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|Title:||Measuring chess experts' single-use sequence knowledge: An archival study of departure from 'theoretical' openings|
|Authors:||Chassy, P;Gobet, F|
|Publisher:||Public Library of Science|
|Description:||This Article is provided by the Brunel Open Access Publishing Fund|
The respective roles of knowledge and search have received considerable attention in the literature on expertise. However, most of the evidence on knowledge has been indirect – e.g., by inferring the presence of chunks in long-term memory from performance in memory recall tasks. Here we provide direct estimates of the amount of monochrestic (single use) and rote knowledge held by chess players of varying skill levels. From a large chess database, we analyzed 76,562 games played in 2008 by individuals ranging from Class B players (average players) to Masters to measure the extent to which players deviate from previously known initial sequences of moves (‘‘openings’’). Substantial differences were found in the number of moves known by players of different skill levels, with more expert players knowing more moves. Combined with assumptions independently made about the branching factor in master games, we estimate that masters have memorized about 100,000 opening moves. Our results support the hypothesis that monochrestic knowledge is essential for reaching high levels of expertise in chess. They provide a direct, quantitative estimate of the number of opening moves that players have to know to reach master level.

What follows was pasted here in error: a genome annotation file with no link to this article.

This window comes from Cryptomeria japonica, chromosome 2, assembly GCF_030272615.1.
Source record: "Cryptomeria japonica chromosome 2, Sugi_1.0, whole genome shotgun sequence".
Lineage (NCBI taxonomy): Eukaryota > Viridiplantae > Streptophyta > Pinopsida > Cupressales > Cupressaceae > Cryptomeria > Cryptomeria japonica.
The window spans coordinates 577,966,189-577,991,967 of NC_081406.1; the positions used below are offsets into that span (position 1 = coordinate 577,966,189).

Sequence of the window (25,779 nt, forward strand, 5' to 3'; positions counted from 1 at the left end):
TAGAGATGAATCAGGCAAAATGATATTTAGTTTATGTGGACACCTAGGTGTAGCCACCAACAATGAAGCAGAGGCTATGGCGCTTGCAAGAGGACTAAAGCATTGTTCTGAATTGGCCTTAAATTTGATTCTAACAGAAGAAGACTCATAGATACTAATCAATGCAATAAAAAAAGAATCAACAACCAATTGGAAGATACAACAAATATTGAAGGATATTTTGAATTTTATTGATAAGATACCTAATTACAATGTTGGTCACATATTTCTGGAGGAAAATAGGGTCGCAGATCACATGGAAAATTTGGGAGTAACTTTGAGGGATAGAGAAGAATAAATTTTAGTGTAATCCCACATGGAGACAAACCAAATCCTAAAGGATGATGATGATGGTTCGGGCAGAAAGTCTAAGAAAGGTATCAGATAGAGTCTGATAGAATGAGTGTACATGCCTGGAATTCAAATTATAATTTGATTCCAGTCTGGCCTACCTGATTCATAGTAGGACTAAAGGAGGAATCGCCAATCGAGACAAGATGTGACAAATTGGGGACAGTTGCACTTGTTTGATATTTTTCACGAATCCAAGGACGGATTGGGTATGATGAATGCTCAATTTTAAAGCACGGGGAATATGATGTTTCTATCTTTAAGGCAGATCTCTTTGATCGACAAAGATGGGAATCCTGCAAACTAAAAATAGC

FG was supported by a Research Fellowship from the Economic and Social Research Council (United Kingdom).
|Standard no:||PLOS ONE, 6(11): e26692, Nov 2011|
|Appears in Collections:||Dept of Life Sciences Research Papers|
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